This tagline caught our attention while searching for upbeat and forward-thinking slogans of well-known companies because it promises an exciting future for the audience and includes them in it. This slogan, which Toyota first used in 2012, captures the company’s lofty aspirations and mission to improve lives through innovative products.

  1. “Taste the Thunder” by Thumbs Up

Taste the Thunder will always be recognizable and iconic for its concise and creative appeal, even though it was later replaced with “Aaj Kuch Toofani Kartey Hai” for a more Indian connection. It perfectly captures the flavor, excitement, and fizz of the beverage.

  1. “Boost is the secret of our (my) energy” by Boost

With this memorable slogan, Boost has established a distinctive position in the market for health beverages since the 1990s. The endorsements of cricket legends like Sachin Tendulkar, Mahendra Singh Dhoni, and Kapil Dev have enhanced the brand’s value and mission.

  1. “An idea can change your life” by Idea

In 2007, Idea quickly thrust into the spotlight thanks to this poignant slogan and Abhishek Bachchan serving as the brand ambassador. It aided the brand in establishing a reputation as an innovator in the telecommunications sector.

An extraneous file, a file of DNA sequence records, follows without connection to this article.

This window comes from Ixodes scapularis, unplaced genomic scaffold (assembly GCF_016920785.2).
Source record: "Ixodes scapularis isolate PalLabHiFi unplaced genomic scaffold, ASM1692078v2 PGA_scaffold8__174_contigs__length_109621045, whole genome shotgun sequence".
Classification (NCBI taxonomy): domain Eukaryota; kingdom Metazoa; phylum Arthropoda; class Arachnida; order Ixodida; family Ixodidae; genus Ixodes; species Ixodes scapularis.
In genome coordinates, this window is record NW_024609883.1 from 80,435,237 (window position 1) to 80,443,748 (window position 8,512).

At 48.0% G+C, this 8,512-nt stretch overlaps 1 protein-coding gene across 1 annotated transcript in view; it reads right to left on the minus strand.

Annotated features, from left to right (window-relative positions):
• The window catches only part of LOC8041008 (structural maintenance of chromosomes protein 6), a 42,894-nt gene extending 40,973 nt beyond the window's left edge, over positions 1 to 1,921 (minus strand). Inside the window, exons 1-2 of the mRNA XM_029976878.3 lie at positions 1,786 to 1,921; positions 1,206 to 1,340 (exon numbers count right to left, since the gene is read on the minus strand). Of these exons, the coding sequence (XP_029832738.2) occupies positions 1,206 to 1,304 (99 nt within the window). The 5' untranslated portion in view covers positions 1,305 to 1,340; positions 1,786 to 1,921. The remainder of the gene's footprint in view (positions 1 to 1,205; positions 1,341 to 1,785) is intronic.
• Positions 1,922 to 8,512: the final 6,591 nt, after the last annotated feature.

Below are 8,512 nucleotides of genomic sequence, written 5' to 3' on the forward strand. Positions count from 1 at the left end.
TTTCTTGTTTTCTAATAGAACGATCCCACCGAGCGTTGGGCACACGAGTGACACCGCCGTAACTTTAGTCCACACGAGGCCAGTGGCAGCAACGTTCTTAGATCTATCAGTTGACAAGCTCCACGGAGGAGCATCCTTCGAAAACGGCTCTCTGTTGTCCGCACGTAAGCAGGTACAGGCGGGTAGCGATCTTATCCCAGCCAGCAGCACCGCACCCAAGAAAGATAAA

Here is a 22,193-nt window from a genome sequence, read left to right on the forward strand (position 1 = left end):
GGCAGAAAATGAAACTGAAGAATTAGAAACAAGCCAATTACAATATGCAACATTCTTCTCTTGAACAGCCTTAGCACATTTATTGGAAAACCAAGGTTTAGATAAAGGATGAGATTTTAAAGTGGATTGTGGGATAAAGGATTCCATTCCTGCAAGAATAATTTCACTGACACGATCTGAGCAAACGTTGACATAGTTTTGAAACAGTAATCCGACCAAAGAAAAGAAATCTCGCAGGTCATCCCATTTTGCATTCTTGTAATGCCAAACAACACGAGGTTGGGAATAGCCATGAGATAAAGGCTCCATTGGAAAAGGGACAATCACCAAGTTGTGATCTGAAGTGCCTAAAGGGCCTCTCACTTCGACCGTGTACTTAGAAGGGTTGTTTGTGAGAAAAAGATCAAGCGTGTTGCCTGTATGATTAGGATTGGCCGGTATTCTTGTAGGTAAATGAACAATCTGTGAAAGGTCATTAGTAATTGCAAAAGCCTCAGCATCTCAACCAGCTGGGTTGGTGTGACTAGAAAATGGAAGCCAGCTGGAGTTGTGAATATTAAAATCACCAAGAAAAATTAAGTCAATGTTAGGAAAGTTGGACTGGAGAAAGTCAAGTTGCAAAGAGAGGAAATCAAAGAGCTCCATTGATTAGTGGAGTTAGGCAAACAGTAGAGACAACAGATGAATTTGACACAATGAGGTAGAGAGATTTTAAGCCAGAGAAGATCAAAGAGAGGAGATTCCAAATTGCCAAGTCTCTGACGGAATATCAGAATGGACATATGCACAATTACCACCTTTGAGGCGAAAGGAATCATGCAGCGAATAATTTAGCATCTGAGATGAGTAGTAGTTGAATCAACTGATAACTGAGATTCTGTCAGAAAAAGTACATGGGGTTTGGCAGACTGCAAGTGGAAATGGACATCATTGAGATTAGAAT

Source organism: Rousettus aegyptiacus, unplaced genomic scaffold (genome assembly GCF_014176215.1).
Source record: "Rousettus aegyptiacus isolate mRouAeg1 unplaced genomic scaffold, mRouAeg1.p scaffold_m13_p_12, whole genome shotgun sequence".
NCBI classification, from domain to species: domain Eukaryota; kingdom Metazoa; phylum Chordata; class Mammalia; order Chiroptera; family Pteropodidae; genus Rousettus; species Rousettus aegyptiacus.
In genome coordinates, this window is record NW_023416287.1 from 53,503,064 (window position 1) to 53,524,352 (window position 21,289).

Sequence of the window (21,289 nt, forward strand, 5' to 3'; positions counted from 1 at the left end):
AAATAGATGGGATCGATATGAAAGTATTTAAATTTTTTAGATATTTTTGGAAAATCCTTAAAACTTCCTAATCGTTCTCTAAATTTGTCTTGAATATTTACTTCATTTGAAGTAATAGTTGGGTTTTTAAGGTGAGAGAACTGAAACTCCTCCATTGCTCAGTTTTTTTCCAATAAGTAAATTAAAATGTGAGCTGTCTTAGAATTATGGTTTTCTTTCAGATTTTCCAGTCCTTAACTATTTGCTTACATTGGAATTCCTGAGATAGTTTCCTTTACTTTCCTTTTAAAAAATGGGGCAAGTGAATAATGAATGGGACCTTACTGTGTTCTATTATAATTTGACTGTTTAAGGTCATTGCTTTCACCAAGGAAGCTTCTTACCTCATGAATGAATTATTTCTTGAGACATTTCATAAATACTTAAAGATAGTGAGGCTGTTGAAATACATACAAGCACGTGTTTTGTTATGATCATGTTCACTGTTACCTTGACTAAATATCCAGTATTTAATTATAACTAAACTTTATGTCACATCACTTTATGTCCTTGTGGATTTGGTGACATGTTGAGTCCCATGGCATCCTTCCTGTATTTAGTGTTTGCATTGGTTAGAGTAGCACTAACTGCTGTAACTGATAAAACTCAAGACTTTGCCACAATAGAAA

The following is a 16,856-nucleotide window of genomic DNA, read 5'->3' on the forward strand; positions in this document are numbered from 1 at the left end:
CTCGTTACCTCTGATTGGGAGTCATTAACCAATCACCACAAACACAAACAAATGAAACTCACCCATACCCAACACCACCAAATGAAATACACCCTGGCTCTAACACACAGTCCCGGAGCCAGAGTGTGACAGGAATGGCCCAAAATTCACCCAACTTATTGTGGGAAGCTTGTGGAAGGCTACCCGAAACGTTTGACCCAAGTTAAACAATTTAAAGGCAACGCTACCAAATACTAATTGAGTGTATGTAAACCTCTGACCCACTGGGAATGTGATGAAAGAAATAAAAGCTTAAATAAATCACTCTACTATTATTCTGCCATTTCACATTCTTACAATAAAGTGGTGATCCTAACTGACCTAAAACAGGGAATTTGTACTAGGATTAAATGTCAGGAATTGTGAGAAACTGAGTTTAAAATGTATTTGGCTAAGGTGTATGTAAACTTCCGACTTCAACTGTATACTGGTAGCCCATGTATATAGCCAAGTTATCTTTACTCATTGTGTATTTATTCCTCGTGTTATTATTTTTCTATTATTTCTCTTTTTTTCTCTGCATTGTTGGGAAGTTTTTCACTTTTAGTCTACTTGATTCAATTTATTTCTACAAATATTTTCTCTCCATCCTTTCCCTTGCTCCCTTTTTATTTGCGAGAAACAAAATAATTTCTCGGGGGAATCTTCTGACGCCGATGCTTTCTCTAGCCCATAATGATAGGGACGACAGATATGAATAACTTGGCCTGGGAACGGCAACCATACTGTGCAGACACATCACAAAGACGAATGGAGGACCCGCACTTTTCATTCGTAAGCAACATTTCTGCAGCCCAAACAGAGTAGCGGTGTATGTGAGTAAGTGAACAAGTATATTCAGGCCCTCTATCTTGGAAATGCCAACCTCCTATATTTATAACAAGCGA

1. “Har Ghar Kuch Kehta Hai” by Asian Paints

This phrase was first used in 2007 by the color giant, and it profoundly affected the mindset of the average Indian because owning a home (and making it beautiful) is a top priority for many people. One of the most sentimental company slogans, it emphasizes the individuality of each house and how it is connected to various events, feelings, and moments.

The Elements of a Successful Slogan

Most commercial catchy phrases have persisted for years; your parents, you, and your children have all heard of them. How come, though? How did these short, catchy phrases endure for so long, and how can your company’s and brand’s slogan do the same? 

The elements of strategy and intention are crucial to creating a successful marketing slogan. Here are a few things to remember as you begin your brainstorming session.

S. No.ElementDescription